Outstanding individuals

Back to Contents of Issue: October 2002

As the core of Japan's economy yawns its ways into a second decade of stagnation, dynamism can be found on the fringes, where many of the entrepreneurs, innovators and risk takers just happen to be women.

by Takehiko Kambayashi

TAKE NORIKO KAJIKI, WHO smokes with a cigarette holder, likes bright clothes, loves going to discos and runs business meetings with a casual flair. She started out by temping female models, known here as 'companions.' Now she's pushing to make her Nancy software for video a world standard by Christmas 2003. And the way things have been going lately for Kajiki's Office Noa, she just might do it.

Or how about Kaori Sasaki, president of community resource eWoman and Unicul International, whose International Conference for Women in Business has been around for seven years. At first, people scoffed at the idea of having a conference for "dropouts of the Japanese economy," as one skeptic put it. But this year, Nissan's Carlos Ghosn -- hardly a dropout by anyone's standards -- was Sasaki's keynote speaker.

Women have been pushed to the fringes and are showing an entrepreneurial spirit that is drawing attention and helping them find success. J@pan Inc takes a closer look at women in the workplace in this special report.

Running the Show
In the ancient city of Kyoto, Yumiko Tange leads Awake, a company that runs a PC school, develops software and builds networks. In her simple office, her eyes sparkle when she talks about her year-old business. "I now have a sense of fulfillment since I'm doing what I want to do," she says.

Tange felt alienated from society during her five-year stint as a housewife. It stressed her out, she confesses. Although she finally decided to leave the 'boring' housewife life, re-entering Japan's rigid work force is difficult for married women. She first took a part-time job in a computer lab at her alma mater.

Soon after that, she began to think about establishing her own company as she learned that her friends, who were also housewives, had difficulty finding jobs despite their willingness to work and their good education. A culture that kept women out of the working mainstream had presented Tange with a business idea. Tange now employs a cadre of housewives who teach women computer skills so that they can find a job. Tange says she often works late into the night and sometimes until dawn to keep her business moving forward.

Tange's Awake is one of many new enterprises run by women that are springing up throughout Japan. Even in Hokkaido, the country's northernmost island, which has a reputation for relying on public works and old boys networks, more women, especially those in their late 30s to 40s, have started or tried to start their own business, says Yuko Kanda, a psychotherapist and president of Natural Heart in Sapporo, a company that supports entrepreneurial women.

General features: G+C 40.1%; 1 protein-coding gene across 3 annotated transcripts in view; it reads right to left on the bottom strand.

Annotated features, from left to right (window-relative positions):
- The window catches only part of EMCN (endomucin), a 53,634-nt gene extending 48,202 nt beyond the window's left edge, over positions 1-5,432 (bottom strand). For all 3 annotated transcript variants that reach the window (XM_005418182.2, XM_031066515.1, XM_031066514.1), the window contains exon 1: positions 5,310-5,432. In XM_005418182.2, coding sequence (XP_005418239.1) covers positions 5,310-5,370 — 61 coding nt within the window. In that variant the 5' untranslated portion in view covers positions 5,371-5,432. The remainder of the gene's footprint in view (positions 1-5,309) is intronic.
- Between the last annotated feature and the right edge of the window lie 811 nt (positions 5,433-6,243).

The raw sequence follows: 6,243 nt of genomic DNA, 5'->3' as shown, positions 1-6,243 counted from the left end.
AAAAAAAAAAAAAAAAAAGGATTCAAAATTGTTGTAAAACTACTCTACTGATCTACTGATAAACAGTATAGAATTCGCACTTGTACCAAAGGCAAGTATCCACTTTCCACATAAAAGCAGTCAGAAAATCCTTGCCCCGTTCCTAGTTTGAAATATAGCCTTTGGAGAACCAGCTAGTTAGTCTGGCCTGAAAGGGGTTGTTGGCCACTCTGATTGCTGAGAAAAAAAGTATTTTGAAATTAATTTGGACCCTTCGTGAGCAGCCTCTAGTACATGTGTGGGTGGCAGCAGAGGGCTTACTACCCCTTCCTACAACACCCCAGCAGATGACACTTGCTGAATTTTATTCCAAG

"They are not trying to compete with men; they're trying to create their own businesses, emphasizing their points of view in areas men tend to overlook," Kanda says.

As of the end of June, there were 65,915 female presidents in Japan, accounting for 5.57 percent of the presidents of the 1.2 million corporations studied by Teikoku Databank. The number had increased 2.9 percent from the previous year, the survey shows. Since that number does not include the increasing number of small-sized companies in Japan, the actual figure is probably much larger, analysts say. Although the emerging female-owned businesses are small and fledgling for the most part, Kyoko Okutani of Women's World Banking Japan (WWB), which supports entrepreneurs, believes that they "will help Japan's economy bounce back." According to WWB, about 6,000 women between the ages of 18 and 83 have attended its business school in the last 12 years. Of them, almost 1,200 have already started their own enterprise.

Many women decided to start a company by themselves after experiencing the inequality of the workplace firsthand, Okutani says. "I would say the energy from their outrage helps trigger the launching of their businesses."

In a country where outright women's movements are nonexistent, working women, who are still dubbed 'office flowers' in some places, have trouble climbing the corporate ladder. Many women say promotions are not awarded according to ability and performance; instead, women are very often passed over due to their age and sex. Also, they are usually assigned trivial jobs, such as clerical work and serving tea, and they are often expected to quit when they get married or have a child.

In Japan, women are relegated to the second tier of the work force as their role is still seen as 'supportive,' says Keiko Tani of Tokyo Women's Union, a labor group. She says that foreign companies operating in the country are guilty of the same sort of practices. Although some women are put in a responsible position, companies don't give them a raise or promotion accordingly, she says.

Japanese companies' awareness of women in the workplace is "extremely behind," Tani charges. "Unless they become more aware of women's potential and treat them equally, it will be impossible to revitalize this country's economy."